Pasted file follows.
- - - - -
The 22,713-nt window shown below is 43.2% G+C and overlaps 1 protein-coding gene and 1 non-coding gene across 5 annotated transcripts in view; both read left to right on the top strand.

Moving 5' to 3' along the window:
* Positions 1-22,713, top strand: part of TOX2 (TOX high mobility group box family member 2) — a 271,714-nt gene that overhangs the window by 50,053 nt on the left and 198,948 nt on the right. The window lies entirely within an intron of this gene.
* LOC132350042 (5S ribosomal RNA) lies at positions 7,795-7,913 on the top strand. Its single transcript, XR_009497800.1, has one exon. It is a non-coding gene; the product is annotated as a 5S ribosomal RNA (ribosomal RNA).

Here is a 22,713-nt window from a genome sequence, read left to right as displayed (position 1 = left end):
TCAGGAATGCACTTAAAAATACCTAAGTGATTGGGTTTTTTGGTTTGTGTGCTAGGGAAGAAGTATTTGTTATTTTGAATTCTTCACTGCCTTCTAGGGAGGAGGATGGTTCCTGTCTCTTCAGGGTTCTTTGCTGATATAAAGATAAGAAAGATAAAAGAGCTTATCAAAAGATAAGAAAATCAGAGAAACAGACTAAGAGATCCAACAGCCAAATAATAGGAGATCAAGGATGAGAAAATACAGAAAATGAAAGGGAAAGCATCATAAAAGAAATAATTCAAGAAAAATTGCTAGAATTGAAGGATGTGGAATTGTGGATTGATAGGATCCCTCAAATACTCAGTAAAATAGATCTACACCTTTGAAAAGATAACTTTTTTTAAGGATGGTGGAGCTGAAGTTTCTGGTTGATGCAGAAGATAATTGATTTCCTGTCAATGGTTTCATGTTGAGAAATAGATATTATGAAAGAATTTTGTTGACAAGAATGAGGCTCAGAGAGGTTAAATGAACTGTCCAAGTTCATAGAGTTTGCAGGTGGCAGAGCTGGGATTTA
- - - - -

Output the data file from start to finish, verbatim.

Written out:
The 22,713-nt window shown below is 43.2% G+C and overlaps 1 protein-coding gene and 1 non-coding gene across 5 annotated transcripts in view; both read left to right on the top strand.

Moving 5' to 3' along the window:
* Positions 1-22,713, top strand: part of TOX2 (TOX high mobility group box family member 2) — a 271,714-nt gene that overhangs the window by 50,053 nt on the left and 198,948 nt on the right. The window lies entirely within an intron of this gene.
* LOC132350042 (5S ribosomal RNA) lies at positions 7,795-7,913 on the top strand. Its single transcript, XR_009497800.1, has one exon. It is a non-coding gene; the product is annotated as a 5S ribosomal RNA (ribosomal RNA).

Here is a 22,713-nt window from a genome sequence, read left to right as displayed (position 1 = left end):
TCAGGAATGCACTTAAAAATACCTAAGTGATTGGGTTTTTTGGTTTGTGTGCTAGGGAAGAAGTATTTGTTATTTTGAATTCTTCACTGCCTTCTAGGGAGGAGGATGGTTCCTGTCTCTTCAGGGTTCTTTGCTGATATAAAGATAAGAAAGATAAAAGAGCTTATCAAAAGATAAGAAAATCAGAGAAACAGACTAAGAGATCCAACAGCCAAATAATAGGAGATCAAGGATGAGAAAATACAGAAAATGAAAGGGAAAGCATCATAAAAGAAATAATTCAAGAAAAATTGCTAGAATTGAAGGATGTGGAATTGTGGATTGATAGGATCCCTCAAATACTCAGTAAAATAGATCTACACCTTTGAAAAGATAACTTTTTTTAAGGATGGTGGAGCTGAAGTTTCTGGTTGATGCAGAAGATAATTGATTTCCTGTCAATGGTTTCATGTTGAGAAATAGATATTATGAAAGAATTTTGTTGACAAGAATGAGGCTCAGAGAGGTTAAATGAACTGTCCAAGTTCATAGAGTTTGCAGGTGGCAGAGCTGGGATTTA